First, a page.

How Zend Builds a Bridge
Can you modernize with Zend Bridge and PHP?
In February, we blogged about the Zend 5250 Bridge announcement (“Zend Builds a Bridge”) and we thought it was time to show you how it works in practice. As we noted at the time, the Bridge isn’t a silver-bullet solution, but rather a toolkit of possibilities. At the recent ZendCon, we were delighted to see how many IBM i users were either already using or planning to use the Bridge. Some of those users have had tremendous success in modernizing their existing applications using the combination of Bridge and PHP. Hopefully, we can bring you some of those stories here or in the magazine in the coming months.
The Bridge API comes in two flavors—procedural and object-oriented (OO). For the purposes of this article, we’ll be using the procedural APIs, which while a little less efficient (they’re built on top of the OO APIs), are easier to get your head around if you’re unfamiliar with OO programming.
Before we look at the PHP code, it’s important to understand the basic process involved in using the Bridge. In essence, the Bridge APIs let you write a PHP script that will act as the “operator” of a 5250 terminal. Your script must sign in, call programs and interact with those programs. When you first start working with the APIs, one of the things to get used to is that the 5250 session's output is your script's input—and your script's output will become the 5250's input. Of course, in most cases, your script will take the data from the 5250 and, in turn, display it in the browser for the real user. The user then interacts with that display and your script processes the input and reacts to it, which may or may not involve responding to the 5250 session.
Zend supplies three demonstration programs with the Bridge, two of them interface to the same 5250 subfile program. One uses the procedural APIs and presents a very simple interface that mirrors the functionality of the 5250 display. The other uses the OO APIs and AJAX techniques to supply a more sophisticated UI. The third program is a green-screen emulator that serves two purposes. First, it can be used to allow programs that haven’t been refaced yet to coexist seamlessly with others that have. Second, it can be used to help you identify the necessary field identifiers you’ll need to build your Bridge scripts.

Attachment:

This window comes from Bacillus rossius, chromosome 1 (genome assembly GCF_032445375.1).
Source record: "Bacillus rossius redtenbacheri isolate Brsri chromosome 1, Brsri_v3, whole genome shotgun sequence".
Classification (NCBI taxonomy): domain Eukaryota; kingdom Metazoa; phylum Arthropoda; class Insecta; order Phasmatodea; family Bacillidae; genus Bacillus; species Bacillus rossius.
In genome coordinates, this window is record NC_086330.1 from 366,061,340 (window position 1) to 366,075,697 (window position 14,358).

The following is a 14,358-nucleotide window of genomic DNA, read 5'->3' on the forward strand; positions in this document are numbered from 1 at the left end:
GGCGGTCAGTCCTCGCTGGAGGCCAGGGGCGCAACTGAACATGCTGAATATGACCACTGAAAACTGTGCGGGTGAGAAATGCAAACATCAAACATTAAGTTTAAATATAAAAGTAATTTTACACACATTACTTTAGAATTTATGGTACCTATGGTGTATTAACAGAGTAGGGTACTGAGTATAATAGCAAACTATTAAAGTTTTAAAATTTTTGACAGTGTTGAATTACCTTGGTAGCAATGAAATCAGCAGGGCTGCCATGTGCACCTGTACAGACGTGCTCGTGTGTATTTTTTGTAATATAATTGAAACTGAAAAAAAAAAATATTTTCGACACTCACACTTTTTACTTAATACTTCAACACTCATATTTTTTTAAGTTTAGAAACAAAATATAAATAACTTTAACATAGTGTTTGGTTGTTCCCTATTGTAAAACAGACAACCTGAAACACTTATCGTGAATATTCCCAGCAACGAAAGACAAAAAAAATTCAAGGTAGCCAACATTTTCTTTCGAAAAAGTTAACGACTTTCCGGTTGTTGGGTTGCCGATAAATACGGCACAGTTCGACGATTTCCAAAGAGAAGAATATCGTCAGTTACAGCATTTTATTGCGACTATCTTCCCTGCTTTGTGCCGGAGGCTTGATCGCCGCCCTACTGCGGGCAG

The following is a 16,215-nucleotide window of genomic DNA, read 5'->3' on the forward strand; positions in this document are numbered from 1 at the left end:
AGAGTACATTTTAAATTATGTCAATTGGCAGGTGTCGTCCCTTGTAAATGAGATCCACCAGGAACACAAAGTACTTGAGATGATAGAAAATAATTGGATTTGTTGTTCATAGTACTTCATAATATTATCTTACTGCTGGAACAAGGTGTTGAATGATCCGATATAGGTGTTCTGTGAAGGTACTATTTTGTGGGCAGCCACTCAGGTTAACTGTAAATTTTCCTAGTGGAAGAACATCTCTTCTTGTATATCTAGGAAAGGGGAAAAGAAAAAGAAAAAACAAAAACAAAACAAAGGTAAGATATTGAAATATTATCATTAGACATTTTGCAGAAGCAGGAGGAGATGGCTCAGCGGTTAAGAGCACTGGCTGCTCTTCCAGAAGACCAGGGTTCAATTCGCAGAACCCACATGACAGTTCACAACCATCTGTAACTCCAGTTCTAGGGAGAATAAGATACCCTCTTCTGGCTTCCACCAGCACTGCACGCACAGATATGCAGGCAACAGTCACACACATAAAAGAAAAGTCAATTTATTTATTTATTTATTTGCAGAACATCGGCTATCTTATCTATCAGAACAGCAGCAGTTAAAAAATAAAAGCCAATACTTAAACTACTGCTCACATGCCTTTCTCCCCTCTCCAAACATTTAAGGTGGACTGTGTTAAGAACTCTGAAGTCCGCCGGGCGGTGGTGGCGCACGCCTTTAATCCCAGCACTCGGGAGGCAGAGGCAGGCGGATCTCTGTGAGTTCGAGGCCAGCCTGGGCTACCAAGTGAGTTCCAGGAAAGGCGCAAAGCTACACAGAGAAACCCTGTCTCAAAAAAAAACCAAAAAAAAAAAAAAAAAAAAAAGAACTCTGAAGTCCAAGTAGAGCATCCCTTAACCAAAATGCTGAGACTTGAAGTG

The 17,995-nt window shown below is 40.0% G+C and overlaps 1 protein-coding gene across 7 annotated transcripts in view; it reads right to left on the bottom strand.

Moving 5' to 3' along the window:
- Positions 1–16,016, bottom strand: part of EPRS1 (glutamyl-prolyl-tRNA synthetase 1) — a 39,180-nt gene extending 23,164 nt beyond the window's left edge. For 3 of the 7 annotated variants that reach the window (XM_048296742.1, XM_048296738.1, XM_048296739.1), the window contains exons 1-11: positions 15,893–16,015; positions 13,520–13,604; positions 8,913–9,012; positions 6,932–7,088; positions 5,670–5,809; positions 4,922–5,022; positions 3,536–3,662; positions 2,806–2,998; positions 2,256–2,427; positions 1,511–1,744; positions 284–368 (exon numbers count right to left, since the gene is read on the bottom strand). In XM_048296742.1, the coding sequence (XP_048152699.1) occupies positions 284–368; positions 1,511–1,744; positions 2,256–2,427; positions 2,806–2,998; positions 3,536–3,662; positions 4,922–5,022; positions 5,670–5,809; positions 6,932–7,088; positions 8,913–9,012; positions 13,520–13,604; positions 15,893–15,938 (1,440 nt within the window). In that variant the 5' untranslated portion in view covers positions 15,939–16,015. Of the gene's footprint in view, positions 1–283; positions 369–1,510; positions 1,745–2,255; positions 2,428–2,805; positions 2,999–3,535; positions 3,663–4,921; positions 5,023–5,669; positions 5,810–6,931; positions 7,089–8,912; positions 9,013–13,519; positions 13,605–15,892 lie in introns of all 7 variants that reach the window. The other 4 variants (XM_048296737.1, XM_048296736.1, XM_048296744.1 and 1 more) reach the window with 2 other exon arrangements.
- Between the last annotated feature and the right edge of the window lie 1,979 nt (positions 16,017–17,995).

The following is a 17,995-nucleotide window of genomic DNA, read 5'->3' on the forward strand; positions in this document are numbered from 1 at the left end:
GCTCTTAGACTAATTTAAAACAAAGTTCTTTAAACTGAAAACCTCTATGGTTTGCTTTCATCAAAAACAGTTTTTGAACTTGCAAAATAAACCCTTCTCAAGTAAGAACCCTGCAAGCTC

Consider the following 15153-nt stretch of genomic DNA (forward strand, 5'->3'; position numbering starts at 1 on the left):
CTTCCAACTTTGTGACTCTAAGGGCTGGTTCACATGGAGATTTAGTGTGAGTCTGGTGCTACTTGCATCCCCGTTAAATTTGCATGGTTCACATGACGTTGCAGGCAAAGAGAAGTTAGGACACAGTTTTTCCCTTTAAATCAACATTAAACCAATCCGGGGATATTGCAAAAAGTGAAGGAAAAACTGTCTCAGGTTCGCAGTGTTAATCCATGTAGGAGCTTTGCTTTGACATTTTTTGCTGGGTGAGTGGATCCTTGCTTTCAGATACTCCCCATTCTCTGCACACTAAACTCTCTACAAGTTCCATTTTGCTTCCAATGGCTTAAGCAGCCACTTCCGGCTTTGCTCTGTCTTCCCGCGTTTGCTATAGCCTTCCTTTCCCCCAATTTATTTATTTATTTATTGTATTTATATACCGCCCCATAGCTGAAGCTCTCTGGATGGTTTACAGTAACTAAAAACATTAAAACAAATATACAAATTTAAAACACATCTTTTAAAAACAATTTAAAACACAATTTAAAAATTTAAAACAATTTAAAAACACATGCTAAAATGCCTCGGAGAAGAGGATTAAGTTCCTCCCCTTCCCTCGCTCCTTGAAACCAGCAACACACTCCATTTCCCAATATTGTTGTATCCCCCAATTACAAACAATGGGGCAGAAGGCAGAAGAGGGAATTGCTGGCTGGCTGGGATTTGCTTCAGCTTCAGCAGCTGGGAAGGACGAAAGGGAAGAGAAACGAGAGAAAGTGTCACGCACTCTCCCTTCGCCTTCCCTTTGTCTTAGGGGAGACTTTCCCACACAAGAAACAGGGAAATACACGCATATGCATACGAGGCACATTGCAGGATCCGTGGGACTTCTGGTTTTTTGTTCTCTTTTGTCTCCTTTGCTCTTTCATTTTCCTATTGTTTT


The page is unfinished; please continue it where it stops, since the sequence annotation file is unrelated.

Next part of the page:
Figure 1 shows this emulator in action running the 5250 application that we’ll be using. Notice that when the cursor hovered over the first customer number in the subfile, the emulator told us the identifier for the field was outputField 8. We’ll use this information in our Bridge script. There are other ways to establish the field references, but this is a convenient, interactive approach. Check out the sidebar for the PHP code for a simple utility function you may find useful when developing your own Bridge applications.
The application shown here is a simple output-only subfile, which we’ll be converting to use a browser interface. Since Zend already supplied basic subfile demonstrations that mirror the current 5250 operation, we decided we'd do something a little different in our code. Rather than implement paging logic, we decided to effectively convert the application to a load-all subfile (see Figure 2)—only displaying it to the user when all data had been received. No changes were required in the 5250 application. Clearly this approach wouldn’t be practical if we anticipated thousands of records in the subfile, but for smaller volumes it’s an interesting possibility.
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